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The Fuel of Good Decision Making

For a tired brain, the judicious answer is probably “no.”

Illustration Credit: Swing by Ryan Peltier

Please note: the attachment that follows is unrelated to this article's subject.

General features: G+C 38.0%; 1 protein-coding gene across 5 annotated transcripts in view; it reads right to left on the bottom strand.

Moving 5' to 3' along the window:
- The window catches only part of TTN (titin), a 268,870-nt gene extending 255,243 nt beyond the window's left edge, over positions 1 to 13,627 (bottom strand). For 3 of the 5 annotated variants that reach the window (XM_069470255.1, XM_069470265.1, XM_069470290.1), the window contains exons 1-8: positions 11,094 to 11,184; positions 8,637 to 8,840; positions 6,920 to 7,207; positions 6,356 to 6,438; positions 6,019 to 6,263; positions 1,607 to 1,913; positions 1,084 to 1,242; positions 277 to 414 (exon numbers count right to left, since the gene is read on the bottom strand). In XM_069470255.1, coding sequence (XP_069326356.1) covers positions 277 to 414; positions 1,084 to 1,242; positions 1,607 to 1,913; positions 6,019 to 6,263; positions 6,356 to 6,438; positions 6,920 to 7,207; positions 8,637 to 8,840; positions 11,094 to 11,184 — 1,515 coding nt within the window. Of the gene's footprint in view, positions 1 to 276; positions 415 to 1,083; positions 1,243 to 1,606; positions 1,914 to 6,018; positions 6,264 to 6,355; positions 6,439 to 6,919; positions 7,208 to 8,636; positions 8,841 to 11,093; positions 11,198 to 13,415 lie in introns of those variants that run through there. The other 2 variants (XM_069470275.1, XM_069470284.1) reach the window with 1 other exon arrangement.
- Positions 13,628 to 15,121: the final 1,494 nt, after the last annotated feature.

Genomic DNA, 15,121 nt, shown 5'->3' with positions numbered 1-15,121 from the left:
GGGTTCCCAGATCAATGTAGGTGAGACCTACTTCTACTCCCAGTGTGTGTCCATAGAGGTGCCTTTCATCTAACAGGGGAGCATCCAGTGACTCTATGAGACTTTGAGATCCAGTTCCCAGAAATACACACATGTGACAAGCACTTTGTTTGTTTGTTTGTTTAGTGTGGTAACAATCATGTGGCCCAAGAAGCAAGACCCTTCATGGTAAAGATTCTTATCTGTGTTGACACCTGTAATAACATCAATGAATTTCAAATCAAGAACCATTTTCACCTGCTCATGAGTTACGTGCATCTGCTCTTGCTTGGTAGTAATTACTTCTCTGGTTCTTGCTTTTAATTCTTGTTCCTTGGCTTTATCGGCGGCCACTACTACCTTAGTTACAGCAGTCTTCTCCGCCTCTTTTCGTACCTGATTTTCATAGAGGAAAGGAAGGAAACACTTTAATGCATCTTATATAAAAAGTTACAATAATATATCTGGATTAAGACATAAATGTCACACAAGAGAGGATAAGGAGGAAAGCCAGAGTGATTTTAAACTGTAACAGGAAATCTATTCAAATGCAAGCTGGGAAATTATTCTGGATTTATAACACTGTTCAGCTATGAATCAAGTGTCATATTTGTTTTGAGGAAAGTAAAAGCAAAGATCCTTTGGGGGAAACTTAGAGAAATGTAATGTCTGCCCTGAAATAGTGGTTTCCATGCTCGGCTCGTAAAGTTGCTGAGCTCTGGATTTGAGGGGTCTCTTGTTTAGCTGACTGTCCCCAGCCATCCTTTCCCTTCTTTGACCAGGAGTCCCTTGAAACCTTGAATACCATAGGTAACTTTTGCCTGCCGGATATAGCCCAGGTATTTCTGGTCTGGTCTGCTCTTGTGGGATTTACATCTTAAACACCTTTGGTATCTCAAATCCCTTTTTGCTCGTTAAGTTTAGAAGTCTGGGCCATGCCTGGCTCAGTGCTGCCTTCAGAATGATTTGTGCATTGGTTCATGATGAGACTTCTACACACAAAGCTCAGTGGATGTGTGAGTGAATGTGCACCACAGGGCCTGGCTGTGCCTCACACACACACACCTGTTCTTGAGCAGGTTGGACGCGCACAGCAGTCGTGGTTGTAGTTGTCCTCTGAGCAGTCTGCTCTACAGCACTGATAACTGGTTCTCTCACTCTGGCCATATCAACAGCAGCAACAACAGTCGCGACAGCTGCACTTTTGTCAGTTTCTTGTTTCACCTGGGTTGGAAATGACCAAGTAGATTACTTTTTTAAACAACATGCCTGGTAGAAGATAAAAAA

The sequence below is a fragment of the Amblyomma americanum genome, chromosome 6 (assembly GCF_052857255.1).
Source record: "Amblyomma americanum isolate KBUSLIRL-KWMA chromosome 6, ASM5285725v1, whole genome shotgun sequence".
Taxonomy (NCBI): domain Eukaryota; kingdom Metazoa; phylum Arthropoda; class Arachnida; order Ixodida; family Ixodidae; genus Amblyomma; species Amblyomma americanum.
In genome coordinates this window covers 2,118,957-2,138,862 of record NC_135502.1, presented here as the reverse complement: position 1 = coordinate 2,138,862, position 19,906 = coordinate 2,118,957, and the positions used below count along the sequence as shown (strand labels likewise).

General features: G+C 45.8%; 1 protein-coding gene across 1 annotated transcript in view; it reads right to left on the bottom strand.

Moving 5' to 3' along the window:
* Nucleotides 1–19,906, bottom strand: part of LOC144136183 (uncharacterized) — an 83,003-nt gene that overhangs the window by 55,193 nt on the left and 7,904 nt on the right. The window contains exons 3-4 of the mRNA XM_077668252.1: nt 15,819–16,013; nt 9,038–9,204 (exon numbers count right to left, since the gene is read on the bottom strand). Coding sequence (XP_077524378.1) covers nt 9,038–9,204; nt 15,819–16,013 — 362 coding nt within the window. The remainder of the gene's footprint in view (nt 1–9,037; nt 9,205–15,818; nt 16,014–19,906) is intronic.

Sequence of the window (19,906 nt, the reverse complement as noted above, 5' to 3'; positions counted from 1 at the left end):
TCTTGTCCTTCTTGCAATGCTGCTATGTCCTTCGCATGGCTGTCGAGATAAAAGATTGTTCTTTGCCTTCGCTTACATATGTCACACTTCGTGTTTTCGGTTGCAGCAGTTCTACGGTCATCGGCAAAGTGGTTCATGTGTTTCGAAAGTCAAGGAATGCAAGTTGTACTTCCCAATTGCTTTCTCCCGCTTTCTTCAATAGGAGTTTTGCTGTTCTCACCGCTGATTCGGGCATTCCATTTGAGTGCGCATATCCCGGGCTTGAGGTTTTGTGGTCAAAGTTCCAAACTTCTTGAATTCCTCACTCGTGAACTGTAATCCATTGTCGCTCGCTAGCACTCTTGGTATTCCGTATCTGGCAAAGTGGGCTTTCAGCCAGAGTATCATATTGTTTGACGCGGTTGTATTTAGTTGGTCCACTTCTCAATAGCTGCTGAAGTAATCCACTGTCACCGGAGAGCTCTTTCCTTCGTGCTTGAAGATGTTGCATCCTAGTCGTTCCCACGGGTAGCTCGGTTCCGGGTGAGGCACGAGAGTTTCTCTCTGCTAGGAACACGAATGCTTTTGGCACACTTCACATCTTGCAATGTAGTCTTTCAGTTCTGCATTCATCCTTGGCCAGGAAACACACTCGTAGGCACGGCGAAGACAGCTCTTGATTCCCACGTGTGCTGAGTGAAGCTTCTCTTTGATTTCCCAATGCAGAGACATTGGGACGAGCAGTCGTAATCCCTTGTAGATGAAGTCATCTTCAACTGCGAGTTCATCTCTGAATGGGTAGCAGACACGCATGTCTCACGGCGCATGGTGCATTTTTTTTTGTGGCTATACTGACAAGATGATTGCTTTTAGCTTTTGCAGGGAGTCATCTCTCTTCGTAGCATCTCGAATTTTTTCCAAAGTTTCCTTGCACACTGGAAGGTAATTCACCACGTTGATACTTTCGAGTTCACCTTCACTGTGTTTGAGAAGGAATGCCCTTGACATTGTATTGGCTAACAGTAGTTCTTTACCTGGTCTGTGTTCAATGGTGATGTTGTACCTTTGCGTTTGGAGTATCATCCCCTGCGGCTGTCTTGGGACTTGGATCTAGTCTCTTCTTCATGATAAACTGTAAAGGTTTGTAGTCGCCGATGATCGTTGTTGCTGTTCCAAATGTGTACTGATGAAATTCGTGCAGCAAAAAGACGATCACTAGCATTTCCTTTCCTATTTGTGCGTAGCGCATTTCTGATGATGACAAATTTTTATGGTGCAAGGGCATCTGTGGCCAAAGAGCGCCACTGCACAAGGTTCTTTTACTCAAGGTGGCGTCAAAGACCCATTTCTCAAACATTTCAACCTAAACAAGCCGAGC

In 2011, Shai Danziger, PhD, a cognitive neuroscientist at Tel Aviv University School of Management, and his colleagues published a groundbreaking paper in the Proceedings of the National Academy of Sciences that gave new insight into the old adage, “Justice depends on what the judge had for breakfast.” What Danziger did was to analyze more than 1,100 parole decisions made by eight judges at four Israeli prisons. He discovered that parole was granted to prisoners about one-third of the time, but there were extreme fluctuations through the course of the day. Specifically, if a prisoner was going in front of the parole board early in the morning or just after a food break, the probability of parole was 65 percent. For prisoners facing the parole board late in the day—or long after a food break—the probability of parole dropped to just about zero.An apples-to-apples comparison revealed that prisoners who committed the same crime and who had the same sentence had different parole outcomes, depending on when the case was heard during the day.Whether or not a judge should grant parole is a tough decision invo …

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